Ex-MP David Ward sacked as Lib Dem candidate after ‘anti-Semitism’ claim
Tim Farron denounced the former MP as “unfit to represent the party”.
Liberal Democrat leader Tim Farron has sacked a General Election candidate facing allegations of anti-Semitism.
Mr Farron denounced former MP David Ward as “unfit to represent the party” and reversed a decision to let him stand for the party on June 8 in his old constituency of Bradford East.
The decision came hours after Prime Minister Theresa May unleashed a broadside at the Liberal Democrats in the House of Commons for putting forward a candidate “with questionable views on anti-Semitism”.
In a statement issued by the Liberal Democrats, Mr Farron said: “I believe in a politics that is open, tolerant and united. David Ward is unfit to represent the party and I have sacked him.”
Mr Ward told the Press Association: “I’m stunned and somewhat ashamed of my own party.” He could not say whether he would fight his removal.
Mr Ward sparked accusations of anti-Semitism in 2013 with a blog comparing the treatment of Palestinians by “Jews” to the Holocaust.
He was suspended by the Lib Dems later that year for questioning the continued existence of the “apartheid” state of Israel and was also forced to apologise in 2014 after suggesting he might be ready to fire rockets from Gaza into Israel.
He was put forward as Lib Dem candidate to fight Bradford East in 2015 but lost the seat, which he had held since 2010.
Mr Farron later told a Commons inquiry that he regarded some of Mr Ward’s comments as anti-Semitic, but said it was appropriate for him to return to active involvement with the Liberal Democrats after “serving his time” on suspension.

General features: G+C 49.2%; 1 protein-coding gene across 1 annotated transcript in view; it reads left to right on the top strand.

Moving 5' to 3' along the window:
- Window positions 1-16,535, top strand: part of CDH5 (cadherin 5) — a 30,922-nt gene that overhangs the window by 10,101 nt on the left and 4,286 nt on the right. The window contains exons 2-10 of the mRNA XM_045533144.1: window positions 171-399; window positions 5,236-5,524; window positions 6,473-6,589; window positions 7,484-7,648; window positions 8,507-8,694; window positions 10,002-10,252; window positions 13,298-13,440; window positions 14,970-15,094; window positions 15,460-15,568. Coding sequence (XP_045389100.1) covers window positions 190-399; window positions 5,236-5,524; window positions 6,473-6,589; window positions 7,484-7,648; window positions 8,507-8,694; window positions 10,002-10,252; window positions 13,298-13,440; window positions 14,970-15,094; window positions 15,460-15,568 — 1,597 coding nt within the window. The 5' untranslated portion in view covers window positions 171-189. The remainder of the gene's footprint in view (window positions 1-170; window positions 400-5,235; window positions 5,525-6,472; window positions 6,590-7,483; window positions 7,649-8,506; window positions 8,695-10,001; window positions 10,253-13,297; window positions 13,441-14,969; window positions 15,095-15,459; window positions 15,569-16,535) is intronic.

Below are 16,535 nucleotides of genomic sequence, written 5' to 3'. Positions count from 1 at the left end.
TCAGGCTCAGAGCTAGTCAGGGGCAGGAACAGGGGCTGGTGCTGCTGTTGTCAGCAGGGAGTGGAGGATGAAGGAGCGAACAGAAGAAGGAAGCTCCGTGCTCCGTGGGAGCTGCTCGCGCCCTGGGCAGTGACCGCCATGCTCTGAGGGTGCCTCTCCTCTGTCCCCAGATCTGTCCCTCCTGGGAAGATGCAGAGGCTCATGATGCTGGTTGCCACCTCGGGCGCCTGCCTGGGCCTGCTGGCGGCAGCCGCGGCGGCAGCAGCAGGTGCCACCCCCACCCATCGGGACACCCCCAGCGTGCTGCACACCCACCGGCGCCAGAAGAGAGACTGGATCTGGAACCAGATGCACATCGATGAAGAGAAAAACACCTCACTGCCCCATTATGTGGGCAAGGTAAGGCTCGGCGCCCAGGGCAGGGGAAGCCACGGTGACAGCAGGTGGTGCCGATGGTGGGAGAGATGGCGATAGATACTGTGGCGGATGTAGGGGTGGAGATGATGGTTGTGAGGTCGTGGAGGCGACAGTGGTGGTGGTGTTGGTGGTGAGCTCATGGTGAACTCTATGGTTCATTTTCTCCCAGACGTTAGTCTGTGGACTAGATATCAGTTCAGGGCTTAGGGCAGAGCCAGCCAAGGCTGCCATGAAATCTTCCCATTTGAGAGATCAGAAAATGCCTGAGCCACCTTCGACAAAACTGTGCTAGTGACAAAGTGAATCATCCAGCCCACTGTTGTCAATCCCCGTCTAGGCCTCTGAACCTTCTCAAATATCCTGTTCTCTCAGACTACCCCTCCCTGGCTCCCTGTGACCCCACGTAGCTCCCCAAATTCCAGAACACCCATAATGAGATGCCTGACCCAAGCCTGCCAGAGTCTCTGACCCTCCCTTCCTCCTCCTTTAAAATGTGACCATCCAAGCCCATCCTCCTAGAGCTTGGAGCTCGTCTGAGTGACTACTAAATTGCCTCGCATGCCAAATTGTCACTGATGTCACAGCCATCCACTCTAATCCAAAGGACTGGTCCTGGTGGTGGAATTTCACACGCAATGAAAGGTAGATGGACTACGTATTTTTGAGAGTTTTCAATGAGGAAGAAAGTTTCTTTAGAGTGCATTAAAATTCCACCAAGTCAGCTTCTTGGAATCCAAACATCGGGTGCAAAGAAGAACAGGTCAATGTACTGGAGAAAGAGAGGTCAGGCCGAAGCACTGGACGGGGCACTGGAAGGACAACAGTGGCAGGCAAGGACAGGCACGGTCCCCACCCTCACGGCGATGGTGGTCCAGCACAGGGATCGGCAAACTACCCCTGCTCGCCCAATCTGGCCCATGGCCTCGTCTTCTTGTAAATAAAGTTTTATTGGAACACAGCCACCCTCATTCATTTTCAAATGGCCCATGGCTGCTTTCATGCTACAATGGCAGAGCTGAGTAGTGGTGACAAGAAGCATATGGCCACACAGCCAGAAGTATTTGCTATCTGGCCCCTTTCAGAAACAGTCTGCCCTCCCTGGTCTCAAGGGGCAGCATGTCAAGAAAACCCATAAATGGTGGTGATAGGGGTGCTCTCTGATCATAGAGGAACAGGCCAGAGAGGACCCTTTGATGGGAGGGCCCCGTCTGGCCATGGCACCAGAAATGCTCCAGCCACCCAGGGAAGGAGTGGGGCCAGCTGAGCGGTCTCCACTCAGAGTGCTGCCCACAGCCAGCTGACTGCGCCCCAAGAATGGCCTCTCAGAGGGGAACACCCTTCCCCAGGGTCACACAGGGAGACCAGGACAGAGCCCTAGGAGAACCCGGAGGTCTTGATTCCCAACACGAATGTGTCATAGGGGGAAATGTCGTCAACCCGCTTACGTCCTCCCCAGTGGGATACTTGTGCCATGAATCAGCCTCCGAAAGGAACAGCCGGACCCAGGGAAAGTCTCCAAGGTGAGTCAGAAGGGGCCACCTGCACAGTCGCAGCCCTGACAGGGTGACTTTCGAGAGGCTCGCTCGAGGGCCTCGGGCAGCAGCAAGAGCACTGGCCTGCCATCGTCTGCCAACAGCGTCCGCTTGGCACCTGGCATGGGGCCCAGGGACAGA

At the final session of Prime Minister’s Questions before the June 8 election, Mrs May blasted the decision to allow him to stand for the party again: “People will be, I think, rightly disappointed to see the Liberal Democrats re-adopt a candidate with a questionable record on anti-Semitism.”
“It is important that all parties maintain the strongest possible censure on all forms of intolerance and send that message to our communities.”
Her comments came in response to a question from former minister and ex-Bradford councillor Sir Eric Pickles, who said party leaders must do more than “pay lip service” to tackling anti-Semitism.
Mr Farron failed to address the issue when asking Mrs May a question moments later, confining himself to saying that the Conservative Party “has never been nastier” and Britain needs a “decent new opposition”.
Mrs May replied: “He talks about a decent opposition. I find it difficult to hear those words coming from his mouth when we have just heard that his party has selected a candidate with questionable views on anti-Semitism.”